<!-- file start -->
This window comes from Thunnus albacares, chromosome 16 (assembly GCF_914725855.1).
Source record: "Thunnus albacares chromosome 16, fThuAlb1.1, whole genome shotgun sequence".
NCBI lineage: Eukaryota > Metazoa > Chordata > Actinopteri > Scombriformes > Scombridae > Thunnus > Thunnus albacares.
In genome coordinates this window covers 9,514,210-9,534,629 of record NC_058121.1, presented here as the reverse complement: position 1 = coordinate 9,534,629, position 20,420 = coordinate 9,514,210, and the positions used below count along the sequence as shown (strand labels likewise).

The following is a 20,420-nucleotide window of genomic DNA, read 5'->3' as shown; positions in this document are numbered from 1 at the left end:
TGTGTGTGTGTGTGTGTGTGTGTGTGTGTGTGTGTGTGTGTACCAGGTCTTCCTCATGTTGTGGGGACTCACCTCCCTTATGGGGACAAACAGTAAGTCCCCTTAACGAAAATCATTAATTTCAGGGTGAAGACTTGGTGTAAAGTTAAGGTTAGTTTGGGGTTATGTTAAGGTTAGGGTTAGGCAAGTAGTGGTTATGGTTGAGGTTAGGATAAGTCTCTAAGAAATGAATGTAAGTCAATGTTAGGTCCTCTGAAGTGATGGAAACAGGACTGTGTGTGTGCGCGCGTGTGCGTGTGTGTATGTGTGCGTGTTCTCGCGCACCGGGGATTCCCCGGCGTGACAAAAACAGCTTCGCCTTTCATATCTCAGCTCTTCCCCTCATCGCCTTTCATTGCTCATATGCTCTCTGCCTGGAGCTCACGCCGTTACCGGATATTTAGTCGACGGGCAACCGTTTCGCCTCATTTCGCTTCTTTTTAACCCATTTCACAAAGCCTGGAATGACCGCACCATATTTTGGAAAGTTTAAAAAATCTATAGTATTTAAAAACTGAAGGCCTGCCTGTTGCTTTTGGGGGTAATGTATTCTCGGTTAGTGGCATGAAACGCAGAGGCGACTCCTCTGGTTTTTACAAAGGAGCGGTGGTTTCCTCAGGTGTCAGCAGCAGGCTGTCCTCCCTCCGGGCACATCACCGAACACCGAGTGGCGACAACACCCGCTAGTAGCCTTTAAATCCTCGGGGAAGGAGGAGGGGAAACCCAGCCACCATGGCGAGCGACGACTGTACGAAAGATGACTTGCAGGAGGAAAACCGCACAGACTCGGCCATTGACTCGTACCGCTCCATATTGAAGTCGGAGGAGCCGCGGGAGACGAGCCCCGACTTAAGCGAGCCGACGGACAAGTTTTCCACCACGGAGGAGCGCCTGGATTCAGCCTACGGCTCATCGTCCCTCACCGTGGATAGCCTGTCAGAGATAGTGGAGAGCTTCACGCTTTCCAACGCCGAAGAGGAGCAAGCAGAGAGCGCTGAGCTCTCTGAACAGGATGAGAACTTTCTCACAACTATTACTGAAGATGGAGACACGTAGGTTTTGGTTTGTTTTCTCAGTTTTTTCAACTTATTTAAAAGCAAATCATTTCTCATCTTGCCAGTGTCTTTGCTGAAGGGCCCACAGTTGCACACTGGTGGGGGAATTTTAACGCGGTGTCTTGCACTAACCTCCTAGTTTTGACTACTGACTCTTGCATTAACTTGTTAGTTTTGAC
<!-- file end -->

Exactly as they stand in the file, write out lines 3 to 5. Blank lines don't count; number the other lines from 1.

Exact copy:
NCBI lineage: Eukaryota > Metazoa > Chordata > Actinopteri > Scombriformes > Scombridae > Thunnus > Thunnus albacares.
In genome coordinates this window covers 9,514,210-9,534,629 of record NC_058121.1, presented here as the reverse complement: position 1 = coordinate 9,534,629, position 20,420 = coordinate 9,514,210, and the positions used below count along the sequence as shown (strand labels likewise).

The following is a 20,420-nucleotide window of genomic DNA, read 5'->3' as shown; positions in this document are numbered from 1 at the left end: